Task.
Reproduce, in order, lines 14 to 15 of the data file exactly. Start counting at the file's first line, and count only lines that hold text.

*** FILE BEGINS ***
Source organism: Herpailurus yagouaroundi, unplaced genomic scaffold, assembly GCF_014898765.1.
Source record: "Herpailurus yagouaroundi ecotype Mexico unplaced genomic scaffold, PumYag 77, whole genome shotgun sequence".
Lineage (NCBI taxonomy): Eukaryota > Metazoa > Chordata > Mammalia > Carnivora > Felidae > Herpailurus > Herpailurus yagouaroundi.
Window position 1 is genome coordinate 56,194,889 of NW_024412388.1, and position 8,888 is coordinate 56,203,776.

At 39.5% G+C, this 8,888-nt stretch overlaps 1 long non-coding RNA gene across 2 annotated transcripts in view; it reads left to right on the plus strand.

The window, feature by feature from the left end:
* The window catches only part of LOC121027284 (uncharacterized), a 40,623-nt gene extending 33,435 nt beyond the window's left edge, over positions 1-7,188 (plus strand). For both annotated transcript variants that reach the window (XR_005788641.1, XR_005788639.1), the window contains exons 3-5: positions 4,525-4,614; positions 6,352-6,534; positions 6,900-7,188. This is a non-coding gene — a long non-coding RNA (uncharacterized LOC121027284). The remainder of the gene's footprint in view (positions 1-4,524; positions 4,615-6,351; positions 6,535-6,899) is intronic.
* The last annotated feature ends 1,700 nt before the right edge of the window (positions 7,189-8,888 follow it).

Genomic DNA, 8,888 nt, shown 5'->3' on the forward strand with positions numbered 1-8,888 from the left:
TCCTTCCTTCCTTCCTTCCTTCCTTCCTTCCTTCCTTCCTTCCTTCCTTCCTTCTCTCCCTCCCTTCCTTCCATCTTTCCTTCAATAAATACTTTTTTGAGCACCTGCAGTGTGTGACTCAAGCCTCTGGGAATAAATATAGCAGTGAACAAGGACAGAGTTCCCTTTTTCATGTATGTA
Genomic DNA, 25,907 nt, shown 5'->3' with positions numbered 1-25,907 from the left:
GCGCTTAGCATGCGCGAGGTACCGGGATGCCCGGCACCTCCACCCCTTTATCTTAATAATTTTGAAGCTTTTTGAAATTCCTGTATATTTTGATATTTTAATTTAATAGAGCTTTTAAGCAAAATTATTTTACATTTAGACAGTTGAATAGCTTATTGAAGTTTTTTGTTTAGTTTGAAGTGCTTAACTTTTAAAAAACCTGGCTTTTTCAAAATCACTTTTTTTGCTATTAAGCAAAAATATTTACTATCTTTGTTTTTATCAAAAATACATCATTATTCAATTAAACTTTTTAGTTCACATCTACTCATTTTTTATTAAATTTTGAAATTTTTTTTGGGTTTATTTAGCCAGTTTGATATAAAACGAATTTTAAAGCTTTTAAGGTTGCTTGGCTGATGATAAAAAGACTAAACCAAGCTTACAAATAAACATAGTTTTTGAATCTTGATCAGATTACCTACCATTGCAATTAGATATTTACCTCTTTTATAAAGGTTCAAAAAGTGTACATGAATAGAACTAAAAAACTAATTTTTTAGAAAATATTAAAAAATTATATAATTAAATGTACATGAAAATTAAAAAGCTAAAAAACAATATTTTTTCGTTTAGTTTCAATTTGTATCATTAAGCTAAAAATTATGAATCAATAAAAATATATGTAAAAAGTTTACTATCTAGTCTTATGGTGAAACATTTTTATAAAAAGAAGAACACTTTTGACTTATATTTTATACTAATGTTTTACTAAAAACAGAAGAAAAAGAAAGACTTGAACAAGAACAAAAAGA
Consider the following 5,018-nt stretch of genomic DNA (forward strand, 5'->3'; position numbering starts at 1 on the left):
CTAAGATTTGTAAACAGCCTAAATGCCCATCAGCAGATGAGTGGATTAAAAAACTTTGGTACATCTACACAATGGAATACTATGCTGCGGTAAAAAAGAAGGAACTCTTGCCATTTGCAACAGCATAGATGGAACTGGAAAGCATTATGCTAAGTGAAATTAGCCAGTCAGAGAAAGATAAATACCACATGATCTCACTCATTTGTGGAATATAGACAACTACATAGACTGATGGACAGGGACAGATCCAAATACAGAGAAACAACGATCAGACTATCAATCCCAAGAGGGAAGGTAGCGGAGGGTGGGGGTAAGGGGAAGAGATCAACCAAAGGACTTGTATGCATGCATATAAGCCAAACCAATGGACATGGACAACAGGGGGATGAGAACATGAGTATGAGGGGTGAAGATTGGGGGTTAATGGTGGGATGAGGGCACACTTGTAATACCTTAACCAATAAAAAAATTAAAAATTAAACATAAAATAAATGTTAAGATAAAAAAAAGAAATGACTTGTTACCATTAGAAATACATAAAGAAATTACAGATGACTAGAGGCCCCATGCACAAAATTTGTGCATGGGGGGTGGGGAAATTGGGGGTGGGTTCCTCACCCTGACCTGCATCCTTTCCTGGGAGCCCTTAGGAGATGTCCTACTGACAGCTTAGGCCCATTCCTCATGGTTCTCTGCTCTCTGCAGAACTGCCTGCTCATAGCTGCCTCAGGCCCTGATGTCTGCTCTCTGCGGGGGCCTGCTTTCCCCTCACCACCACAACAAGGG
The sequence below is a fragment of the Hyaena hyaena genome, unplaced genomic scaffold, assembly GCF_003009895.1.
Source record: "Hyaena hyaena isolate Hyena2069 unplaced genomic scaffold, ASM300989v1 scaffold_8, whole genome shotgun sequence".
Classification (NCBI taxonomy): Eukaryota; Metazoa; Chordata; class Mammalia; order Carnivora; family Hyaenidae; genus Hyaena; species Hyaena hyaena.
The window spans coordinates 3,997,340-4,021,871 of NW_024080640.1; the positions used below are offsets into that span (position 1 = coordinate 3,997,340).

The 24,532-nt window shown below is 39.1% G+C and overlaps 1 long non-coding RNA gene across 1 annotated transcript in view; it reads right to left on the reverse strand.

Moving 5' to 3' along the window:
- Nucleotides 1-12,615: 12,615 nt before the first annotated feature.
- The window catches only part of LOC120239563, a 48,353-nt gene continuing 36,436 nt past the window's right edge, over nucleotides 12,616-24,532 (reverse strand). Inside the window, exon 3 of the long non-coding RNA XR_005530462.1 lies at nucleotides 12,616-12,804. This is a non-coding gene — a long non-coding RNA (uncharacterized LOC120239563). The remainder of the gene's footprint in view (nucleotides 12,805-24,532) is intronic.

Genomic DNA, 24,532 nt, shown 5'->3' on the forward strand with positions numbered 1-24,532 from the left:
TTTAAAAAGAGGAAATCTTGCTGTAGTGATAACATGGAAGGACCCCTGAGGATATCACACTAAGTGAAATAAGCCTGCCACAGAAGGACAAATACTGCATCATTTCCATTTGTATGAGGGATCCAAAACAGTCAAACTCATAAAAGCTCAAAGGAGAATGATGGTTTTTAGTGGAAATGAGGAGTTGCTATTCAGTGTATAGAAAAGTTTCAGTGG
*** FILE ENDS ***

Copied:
CTAAGATTTGTAAACAGCCTAAATGCCCATCAGCAGATGAGTGGATTAAAAAACTTTGGTACATCTACACAATGGAATACTATGCTGCGGTAAAAAAGAAGGAACTCTTGCCATTTGCAACAGCATAGATGGAACTGGAAAGCATTATGCTAAGTGAAATTAGCCAGTCAGAGAAAGATAAATACCACATGATCTCACTCATTTGTGGAATATAGACAACTACATAGACTGATGGACAGGGACAGATCCAAATACAGAGAAACAACGATCAGACTATCAATCCCAAGAGGGAAGGTAGCGGAGGGTGGGGGTAAGGGGAAGAGATCAACCAAAGGACTTGTATGCATGCATATAAGCCAAACCAATGGACATGGACAACAGGGGGATGAGAACATGAGTATGAGGGGTGAAGATTGGGGGTTAATGGTGGGATGAGGGCACACTTGTAATACCTTAACCAATAAAAAAATTAAAAATTAAACATAAAATAAATGTTAAGATAAAAAAAAGAAATGACTTGTTACCATTAGAAATACATAAAGAAATTACAGATGACTAGAGGCCCCATGCACAAAATTTGTGCATGGGGGGTGGGGAAATTGGGGGTGGGTTCCTCACCCTGACCTGCATCCTTTCCTGGGAGCCCTTAGGAGATGTCCTACTGACAGCTTAGGCCCATTCCTCATGGTTCTCTGCTCTCTGCAGAACTGCCTGCTCATAGCTGCCTCAGGCCCTGATGTCTGCTCTCTGCGGGGGCCTGCTTTCCCCTCACCACCACAACAAGGG
The sequence below is a fragment of the Hyaena hyaena genome, unplaced genomic scaffold, assembly GCF_003009895.1.